Workforce management is a key topic of expertise for Ventana Research. We define workforce management as the set of activities and processes organizations use to manage their hourly and salaried workforce for maximum productivity. It involves not only scheduling, tracking and paying for time worked but also aligning that work to the tasks and objectives of the organization. Workforce management is a critical component of every company’s operations, human resources and overall human capital management processes, as I recently pointed out. It helps organizations manage their workforces efficiently in such areas as scheduling, time and attendance, absence tracking and clocking work time, and ensures compliance with regulations and efficient payroll processing. Thus effective support of workers, managers, management and the operations and administration of the total workforce is at the heart of workforce management.
Human capital management (HCM) offers a prime opportunity for organizations and their human resource professionals to make employee-related processes effective in engaging and retaining the workforce. Manual administrative processes often hampered HR in focusing on the workplace experience and employee satisfaction. Modern HCM applications can help them manage members of the workforce as critical assets and make continuous investment in people-related processes, deriving insights on issue such as health and benefits through analytics applied to HR information. This year we will examine attitudes and changes in how organizations approach HCM through a new research endeavor using our latest research product. We will further deepen the knowledge across six essential aspects of HCM as discussed below and outlined in our HCM agenda for 2017.
Historically workforce management has been centered on tracking time and attendance, absences and leaves. Organizations view the time and attendance system as the top priority to integrate with the payroll system; in our payroll management benchmark research half (51%) of organizations called it very important. However, only one in five have integrated the two to streamline processes. So limited an administrative and operational focus does not contribute to improving worker productivity or manager efficiency. Moreover, such an approach can foster employee turnover and undermine worker satisfaction and loyalty. Our research analysis underscores that paying insufficient attention to the worker experience can degrade employees’ sense of accomplishment and in some situations also degrade the customer experience.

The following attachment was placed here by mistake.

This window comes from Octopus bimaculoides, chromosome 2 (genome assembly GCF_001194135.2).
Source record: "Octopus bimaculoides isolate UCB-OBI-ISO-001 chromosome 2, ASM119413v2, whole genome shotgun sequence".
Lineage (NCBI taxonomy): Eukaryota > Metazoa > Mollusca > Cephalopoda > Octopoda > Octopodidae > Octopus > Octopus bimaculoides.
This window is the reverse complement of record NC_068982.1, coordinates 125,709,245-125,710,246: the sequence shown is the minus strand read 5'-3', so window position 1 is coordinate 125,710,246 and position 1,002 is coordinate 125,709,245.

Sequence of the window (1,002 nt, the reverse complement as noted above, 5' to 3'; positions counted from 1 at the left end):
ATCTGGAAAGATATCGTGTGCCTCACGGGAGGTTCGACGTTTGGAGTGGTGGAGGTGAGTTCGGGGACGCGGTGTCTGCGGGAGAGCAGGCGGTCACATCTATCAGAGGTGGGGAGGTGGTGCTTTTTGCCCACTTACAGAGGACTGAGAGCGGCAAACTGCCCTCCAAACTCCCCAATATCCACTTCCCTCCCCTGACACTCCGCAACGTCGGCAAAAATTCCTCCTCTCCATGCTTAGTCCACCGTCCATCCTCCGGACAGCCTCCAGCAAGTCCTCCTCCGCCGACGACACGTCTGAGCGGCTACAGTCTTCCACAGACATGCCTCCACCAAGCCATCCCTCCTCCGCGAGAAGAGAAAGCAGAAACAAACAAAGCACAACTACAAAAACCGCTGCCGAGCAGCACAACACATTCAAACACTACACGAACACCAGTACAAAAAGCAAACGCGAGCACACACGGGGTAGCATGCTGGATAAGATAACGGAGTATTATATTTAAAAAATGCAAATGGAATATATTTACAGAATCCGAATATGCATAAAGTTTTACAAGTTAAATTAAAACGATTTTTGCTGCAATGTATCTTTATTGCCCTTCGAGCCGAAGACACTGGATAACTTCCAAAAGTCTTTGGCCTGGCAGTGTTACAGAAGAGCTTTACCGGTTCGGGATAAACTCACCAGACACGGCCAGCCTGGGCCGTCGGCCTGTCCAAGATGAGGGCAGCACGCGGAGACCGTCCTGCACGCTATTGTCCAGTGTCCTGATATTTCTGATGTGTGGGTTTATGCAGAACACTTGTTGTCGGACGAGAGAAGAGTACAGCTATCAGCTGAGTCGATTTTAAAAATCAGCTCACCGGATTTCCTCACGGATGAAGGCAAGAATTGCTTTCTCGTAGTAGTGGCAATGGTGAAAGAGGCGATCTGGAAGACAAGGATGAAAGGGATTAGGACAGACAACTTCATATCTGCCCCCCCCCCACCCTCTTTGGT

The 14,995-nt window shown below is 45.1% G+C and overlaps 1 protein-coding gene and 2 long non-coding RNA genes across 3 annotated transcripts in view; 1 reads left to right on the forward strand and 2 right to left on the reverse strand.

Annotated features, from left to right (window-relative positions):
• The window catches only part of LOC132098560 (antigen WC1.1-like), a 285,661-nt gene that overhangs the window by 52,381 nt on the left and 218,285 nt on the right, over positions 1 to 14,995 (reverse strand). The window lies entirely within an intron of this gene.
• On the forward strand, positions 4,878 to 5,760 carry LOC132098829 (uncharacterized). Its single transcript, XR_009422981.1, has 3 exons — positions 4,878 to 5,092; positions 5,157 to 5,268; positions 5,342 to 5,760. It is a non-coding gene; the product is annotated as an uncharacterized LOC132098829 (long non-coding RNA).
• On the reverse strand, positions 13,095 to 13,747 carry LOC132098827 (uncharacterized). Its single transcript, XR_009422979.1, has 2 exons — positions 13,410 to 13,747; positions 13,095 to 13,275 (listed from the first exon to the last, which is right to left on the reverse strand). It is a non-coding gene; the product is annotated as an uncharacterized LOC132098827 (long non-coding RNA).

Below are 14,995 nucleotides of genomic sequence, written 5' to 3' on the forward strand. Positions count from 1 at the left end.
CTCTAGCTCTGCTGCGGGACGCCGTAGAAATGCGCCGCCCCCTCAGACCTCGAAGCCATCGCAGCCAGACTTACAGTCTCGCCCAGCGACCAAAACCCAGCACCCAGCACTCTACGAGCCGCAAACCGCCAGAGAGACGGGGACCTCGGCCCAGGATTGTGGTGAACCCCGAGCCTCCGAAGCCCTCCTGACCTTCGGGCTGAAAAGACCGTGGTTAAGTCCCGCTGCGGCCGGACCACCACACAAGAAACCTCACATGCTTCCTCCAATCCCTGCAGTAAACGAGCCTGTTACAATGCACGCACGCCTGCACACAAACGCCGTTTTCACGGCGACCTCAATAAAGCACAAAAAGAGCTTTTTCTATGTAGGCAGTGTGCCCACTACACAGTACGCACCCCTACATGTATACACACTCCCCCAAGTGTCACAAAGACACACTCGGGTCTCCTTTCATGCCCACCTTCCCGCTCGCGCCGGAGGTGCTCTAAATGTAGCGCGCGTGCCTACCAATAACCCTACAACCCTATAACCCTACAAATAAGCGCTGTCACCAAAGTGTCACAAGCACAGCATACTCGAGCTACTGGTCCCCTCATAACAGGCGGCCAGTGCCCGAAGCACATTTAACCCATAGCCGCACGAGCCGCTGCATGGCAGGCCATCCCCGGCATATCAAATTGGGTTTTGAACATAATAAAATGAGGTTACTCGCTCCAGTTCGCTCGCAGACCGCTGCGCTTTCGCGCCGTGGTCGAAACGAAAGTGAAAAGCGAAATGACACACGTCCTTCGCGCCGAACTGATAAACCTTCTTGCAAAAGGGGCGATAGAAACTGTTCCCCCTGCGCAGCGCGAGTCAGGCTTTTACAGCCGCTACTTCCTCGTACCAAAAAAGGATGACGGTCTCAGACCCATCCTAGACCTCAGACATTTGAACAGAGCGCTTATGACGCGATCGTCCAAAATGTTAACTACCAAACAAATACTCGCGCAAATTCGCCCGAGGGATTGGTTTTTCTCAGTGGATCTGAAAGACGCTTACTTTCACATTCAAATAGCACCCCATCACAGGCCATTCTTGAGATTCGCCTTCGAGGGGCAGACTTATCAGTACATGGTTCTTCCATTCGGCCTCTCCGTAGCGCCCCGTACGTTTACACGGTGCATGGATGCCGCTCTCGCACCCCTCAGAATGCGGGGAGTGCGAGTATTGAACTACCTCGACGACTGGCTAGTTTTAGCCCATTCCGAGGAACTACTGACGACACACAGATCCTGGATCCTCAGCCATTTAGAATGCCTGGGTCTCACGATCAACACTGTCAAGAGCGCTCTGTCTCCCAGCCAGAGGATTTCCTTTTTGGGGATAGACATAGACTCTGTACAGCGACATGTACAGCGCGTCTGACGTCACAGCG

Topics: Human Capital, human resources, Mobile Technology, Wearable Computing, Operational Performance, Business Analytics, Business Collaboration, Business Performance, Cloud Computing, Financial Performance, HR, Risk & Compliance (GRC), Workforce Management
Maximizing the performance and value of people in the workforce should be a primary focus for any business these days. It is a complex task, especially for larger organizations, and chances for success can be increased by investment in human capital management (HCM) applications. In this competitive software market SAP is making a strong push, aided by acquisitions in the last three years of SuccessFactors for talent management and more recently Fieldglass for contingent labor management. Recently I attended the SAP HCM analyst summit to hear about its direction and plans to grow its market share. The company has made progress since our last analyst perspective on it. Mike Ettling, SAP’s president for the HR line of business, discussed its newly refined strategy and organizational structure; the company has added executives from around the globe to emphasize its commitment to helping human resources organizations.
Topics: SAP, HCM, human resources, Learning, Performance, Recruiting, SuccessFactors, Operational Performance, Analytics, Business Analytics, Business Performance, Cloud Computing, Financial Performance, Compensation, HRMS, Vendor Management Systems, Workforce Analytics, Workforce Management, Workforce Planning
Managing investments in people and their performance is critical to every organization. It also is complicated. To support the various aspects of human capital management (HCM), organizations often use a variety of technology including systems for human resource management, talent management, workforce management and payroll management. Often these separate systems use their own information and are not well connected to each other. Today they are deployed both on-premises and in cloud computing environments, which further complicates integration. This situation disrupts processes and challenges HR departments and leaders to invest time and resources to correct it.
Topics: Supply Chain Performance, HCM, Human Capital, Human Capital Management, Operational Performance, Business Performance, Customer & Contact Center, Financial Performance, HRMS, Talent Management, Workforce Management